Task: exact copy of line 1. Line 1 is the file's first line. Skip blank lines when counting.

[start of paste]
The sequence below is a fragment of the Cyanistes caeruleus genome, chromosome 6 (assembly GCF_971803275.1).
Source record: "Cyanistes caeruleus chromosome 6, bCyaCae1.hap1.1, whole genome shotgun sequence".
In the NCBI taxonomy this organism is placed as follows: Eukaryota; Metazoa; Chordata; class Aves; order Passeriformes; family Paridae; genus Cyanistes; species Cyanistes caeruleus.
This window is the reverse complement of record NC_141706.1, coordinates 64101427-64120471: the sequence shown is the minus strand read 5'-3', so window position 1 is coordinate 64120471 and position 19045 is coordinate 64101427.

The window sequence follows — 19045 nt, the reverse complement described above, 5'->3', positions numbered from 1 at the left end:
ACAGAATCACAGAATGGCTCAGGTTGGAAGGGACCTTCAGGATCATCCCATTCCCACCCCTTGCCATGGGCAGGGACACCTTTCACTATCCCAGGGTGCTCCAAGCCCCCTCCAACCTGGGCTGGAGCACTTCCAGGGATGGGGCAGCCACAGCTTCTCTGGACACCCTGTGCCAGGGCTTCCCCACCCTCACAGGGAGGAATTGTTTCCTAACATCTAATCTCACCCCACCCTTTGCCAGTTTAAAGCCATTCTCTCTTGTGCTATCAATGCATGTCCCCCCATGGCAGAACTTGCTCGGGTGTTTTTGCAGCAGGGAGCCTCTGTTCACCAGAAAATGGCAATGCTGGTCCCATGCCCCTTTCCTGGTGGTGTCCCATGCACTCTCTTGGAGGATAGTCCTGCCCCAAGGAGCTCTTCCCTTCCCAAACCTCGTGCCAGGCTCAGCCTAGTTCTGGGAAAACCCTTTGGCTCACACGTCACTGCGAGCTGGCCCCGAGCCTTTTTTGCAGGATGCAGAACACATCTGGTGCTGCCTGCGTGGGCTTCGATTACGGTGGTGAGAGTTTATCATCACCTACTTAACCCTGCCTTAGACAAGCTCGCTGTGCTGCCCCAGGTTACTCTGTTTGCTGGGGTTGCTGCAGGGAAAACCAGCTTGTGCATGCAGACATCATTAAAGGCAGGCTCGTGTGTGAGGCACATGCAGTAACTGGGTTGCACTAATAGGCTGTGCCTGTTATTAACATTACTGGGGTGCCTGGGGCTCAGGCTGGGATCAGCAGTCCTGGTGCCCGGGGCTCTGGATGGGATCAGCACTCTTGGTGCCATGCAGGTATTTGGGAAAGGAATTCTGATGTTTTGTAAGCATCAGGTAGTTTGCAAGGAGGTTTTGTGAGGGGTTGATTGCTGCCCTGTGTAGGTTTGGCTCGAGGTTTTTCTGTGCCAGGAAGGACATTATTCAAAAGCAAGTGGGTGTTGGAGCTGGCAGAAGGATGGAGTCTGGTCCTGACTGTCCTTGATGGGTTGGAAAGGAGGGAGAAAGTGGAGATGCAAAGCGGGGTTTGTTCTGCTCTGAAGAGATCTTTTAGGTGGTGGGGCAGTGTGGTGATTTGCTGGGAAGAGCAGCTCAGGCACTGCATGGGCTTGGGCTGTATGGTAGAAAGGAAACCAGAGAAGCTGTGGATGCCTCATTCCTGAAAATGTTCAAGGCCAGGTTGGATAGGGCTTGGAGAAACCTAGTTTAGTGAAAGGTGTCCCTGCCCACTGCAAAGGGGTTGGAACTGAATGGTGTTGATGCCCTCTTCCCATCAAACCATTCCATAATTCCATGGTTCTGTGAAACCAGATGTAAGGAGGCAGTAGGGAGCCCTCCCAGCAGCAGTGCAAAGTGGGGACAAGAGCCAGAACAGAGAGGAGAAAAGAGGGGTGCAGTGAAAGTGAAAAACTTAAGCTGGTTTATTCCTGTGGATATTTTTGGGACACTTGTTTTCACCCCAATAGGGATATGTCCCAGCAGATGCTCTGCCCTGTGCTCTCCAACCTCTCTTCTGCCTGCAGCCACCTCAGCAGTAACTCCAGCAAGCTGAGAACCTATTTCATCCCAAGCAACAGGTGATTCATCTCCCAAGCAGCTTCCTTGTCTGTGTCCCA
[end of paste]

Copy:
The sequence below is a fragment of the Cyanistes caeruleus genome, chromosome 6 (assembly GCF_971803275.1).